What are the differences among occupational groups related to their palliative care-specific educational needs and intensity of interprofessional collaboration in long-term care homes?
    BMC Palliat Care 2017 May 18;16(1):33. Epub 2017 May 18.
    Faculty of Health Sciences, 3N25F, McMaster University, 1280 Main Street West, Hamilton, ON, L8N 3Z5, Canada.
    Background: The purpose of this study was to compare the differences across occupational groups related to their end-of-life care-specific educational needs and reported intensity of interprofessional collaboration in long-term care (LTC) homes.

    Methods: A cross-sectional survey, based on two questionnaires, was administered at four LTC homes in Ontario, Canada using a modified Dilman's approach. The first questionnaire, End of Life Professional Caregiver Survey, included three domains: patients and family-centered communication, cultural and ethical values, effective care delivery. Read More

    Palliative care in the neonatal unit: neonatal nursing staff perceptions of facilitators and barriers in a regional tertiary nursery.
    BMC Palliat Care 2017 May 11;16(1):32. Epub 2017 May 11.
    Department of Neonatology, The Townsville Hospital, Townsville, QLD, 4811, Australia.
    Background: Neonatology has made significant advances in the last 30 years. Despite the advances in treatments, not all neonates survive and a palliative care model is required within the neonatal context. Previous research has focused on the barriers of palliative care provision. Read More

    Quality of life, psychological burden, needs, and satisfaction during specialized inpatient palliative care in family caregivers of advanced cancer patients.
    BMC Palliat Care 2017 May 10;16(1):31. Epub 2017 May 10.
    Department of Oncology, Haematology and Bone Marrow Transplant, Palliative Care Unit, University Medical Center Hamburg-Eppendorf, Martinistr. 52, 20246, Hamburg, Germany.
    Background: This pilot study aimed to investigate quality of life, psychological burden, unmet needs, and care satisfaction in family caregivers of advanced cancer patients (FCs) during specialized inpatient palliative care (SIPC) and to test feasibility and acceptance of the questionnaire survey.

    Methods: During a period of 12 weeks, FCs were recruited consecutively within 72 h after the patient's admission. They completed validated scales on several outcomes: quality of life (SF-8), distress (DT), anxiety (GAD-7), depression (PHQ-9), supportive needs (FIN), palliative care outcome (POS), and satisfaction with care (FAMCARE-2). Read More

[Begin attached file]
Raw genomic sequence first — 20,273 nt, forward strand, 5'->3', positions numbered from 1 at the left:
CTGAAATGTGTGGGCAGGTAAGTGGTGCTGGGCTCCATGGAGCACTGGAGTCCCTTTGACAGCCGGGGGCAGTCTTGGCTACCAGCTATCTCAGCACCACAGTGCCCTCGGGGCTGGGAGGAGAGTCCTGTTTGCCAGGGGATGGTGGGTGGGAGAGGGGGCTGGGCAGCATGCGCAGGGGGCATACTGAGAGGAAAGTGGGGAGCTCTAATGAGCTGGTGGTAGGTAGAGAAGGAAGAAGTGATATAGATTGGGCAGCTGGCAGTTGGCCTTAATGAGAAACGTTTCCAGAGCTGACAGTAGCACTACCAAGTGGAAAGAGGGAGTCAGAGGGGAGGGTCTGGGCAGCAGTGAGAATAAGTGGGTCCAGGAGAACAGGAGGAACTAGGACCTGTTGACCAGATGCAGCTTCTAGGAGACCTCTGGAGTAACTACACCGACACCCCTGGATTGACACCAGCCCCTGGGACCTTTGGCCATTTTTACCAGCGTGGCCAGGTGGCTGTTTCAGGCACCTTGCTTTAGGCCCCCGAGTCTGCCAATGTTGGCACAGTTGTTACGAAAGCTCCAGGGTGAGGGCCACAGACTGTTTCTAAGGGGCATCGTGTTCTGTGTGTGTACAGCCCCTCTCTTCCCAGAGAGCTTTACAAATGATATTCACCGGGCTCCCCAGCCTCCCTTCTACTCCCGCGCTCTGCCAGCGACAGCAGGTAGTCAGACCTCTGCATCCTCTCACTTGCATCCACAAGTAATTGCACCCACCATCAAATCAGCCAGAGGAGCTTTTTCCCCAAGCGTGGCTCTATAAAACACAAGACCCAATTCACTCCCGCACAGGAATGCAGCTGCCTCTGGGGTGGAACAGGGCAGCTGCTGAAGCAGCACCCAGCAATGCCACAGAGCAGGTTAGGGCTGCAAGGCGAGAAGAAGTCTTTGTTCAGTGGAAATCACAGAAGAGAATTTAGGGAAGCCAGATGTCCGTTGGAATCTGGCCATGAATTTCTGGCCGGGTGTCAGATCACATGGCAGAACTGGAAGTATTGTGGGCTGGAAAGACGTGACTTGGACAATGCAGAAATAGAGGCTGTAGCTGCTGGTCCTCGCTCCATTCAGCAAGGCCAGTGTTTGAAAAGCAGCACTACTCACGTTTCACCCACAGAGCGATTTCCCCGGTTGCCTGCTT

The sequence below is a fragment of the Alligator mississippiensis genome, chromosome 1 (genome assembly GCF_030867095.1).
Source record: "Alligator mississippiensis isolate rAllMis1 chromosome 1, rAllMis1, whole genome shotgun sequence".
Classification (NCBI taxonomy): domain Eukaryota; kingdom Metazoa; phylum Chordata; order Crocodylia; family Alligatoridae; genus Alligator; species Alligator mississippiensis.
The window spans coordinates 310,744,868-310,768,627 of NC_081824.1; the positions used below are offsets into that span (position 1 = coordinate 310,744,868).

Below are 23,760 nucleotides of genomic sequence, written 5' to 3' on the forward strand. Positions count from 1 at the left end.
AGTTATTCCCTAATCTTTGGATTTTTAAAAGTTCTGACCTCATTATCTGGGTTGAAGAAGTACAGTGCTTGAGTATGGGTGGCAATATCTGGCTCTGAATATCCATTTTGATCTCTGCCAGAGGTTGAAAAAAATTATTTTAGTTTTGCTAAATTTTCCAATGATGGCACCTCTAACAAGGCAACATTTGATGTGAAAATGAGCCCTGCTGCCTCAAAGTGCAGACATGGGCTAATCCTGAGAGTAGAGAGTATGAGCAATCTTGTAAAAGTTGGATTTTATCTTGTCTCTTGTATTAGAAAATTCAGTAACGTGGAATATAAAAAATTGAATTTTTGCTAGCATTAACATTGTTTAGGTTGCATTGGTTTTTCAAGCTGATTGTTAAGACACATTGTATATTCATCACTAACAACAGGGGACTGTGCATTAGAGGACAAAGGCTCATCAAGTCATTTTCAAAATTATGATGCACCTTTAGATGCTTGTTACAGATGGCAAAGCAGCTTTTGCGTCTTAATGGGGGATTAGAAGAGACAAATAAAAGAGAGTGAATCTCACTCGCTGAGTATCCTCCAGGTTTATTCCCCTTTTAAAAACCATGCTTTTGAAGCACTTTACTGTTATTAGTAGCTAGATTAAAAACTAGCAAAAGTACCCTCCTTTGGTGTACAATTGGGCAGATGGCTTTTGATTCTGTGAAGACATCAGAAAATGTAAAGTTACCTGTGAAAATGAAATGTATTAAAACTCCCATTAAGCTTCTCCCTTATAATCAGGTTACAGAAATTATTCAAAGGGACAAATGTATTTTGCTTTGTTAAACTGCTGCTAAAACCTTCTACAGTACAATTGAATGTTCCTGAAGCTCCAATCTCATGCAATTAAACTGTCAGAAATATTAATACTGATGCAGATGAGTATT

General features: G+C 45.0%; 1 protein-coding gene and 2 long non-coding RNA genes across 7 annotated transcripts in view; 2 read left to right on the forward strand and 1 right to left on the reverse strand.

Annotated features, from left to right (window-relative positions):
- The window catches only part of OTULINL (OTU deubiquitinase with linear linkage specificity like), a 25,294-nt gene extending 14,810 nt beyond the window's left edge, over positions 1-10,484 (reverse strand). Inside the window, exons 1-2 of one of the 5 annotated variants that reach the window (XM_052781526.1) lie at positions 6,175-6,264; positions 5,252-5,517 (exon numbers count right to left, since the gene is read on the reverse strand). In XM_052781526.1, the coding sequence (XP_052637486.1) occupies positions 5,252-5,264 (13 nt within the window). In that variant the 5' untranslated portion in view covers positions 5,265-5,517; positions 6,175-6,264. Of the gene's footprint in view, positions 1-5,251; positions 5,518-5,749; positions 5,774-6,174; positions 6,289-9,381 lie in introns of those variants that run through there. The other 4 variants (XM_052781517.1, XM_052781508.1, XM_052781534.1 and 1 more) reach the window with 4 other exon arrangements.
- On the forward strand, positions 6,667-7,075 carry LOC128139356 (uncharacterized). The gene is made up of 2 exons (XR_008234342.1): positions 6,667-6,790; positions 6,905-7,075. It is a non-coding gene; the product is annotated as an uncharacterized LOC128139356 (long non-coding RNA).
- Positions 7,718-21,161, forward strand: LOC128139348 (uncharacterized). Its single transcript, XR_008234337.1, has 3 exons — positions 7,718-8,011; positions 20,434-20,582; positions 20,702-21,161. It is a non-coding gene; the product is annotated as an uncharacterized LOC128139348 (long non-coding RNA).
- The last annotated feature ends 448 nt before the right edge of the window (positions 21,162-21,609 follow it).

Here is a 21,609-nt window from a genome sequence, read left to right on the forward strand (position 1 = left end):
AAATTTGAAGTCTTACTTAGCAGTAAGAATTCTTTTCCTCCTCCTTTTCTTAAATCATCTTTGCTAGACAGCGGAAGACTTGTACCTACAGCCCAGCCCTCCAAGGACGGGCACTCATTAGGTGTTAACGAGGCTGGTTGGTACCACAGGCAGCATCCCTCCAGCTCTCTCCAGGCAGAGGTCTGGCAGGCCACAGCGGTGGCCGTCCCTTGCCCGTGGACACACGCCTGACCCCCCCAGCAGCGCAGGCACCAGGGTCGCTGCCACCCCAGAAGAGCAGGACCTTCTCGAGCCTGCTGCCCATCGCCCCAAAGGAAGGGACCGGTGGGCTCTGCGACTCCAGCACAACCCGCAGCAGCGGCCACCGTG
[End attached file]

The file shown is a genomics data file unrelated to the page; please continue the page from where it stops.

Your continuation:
The impact of the inpatient practice of continuous deep sedation until death on healthcare professionals' emotional well-being: a systematic review.
    BMC Palliat Care 2017 May 8;16(1):30. Epub 2017 May 8.
    Epidemiology, Biostatistics and Prevention Institute, University of Zurich, Hirschengraben 84, CH-8001, Zurich, Switzerland.
    Background: The practice of continuous deep sedation is a challenging clinical intervention with demanding clinical and ethical decision-making. Though current research indicates that healthcare professionals' involvement in such decisions is associated with emotional stress, little is known about sedation-related emotional burden. This study aims to systematically review the evidence on the impact of the inpatient practice of continuous deep sedation until death on healthcare professionals' emotional well-being. Read More

    Keep in Touch (KIT): feasibility of using internet-based communication and information technology in palliative care.
    BMC Palliat Care 2017 May 6;16(1):29. Epub 2017 May 6.
    Manitoba Palliative Care Research Unit, CancerCare Manitoba, 3017-675 McDermot Ave, Winnipeg, MB, R3E 0V9, Canada.
    Background: Confinement to an in-patient hospital ward impairs patients' sense of social support and connectedness. Providing the means, through communication technology, for patients to maintain contact with friends and family can potentially improve well-being at the end of life by minimizing social isolation and facilitating social connection. This study aimed to explore the feasibility of introducing internet-based communication and information technologies for in-patients and their families and to describe their experience in using this technology. Read More

    Palliative care for people with dementia in the terminal phase: a mixed-methods qualitative study to inform service development.
    BMC Palliat Care 2017 Apr 28;16(1):28. Epub 2017 Apr 28.
    Amsterdam Institute for Social Science Research (AISSR), University of Amsterdam, Nieuwe Achtergracht 166, 1018 WV, Amsterdam, The Netherlands.
    Background: When entering the dying phase, the nature of physical, psychosocial and spiritual care needs of people with dementia and their families may change. Our objective was to understand what needs to be in place to develop optimal palliative care services for the terminal phase in the face of a small evidence base.

    Methods: In 2015-2016, we performed a mixed-methods qualitative study in which we (1) analysed the domains and recommendations from the European Association for Palliative Care (EAPC) dementia white paper and identified those with particular relevance for the terminal phase; (2) performed a series of focus group discussions with Dutch family caregivers of people with dementia in variable stages; (3) conducted interviews with experts involved in 15 special forms of terminal care for people with dementia in five countries. Read More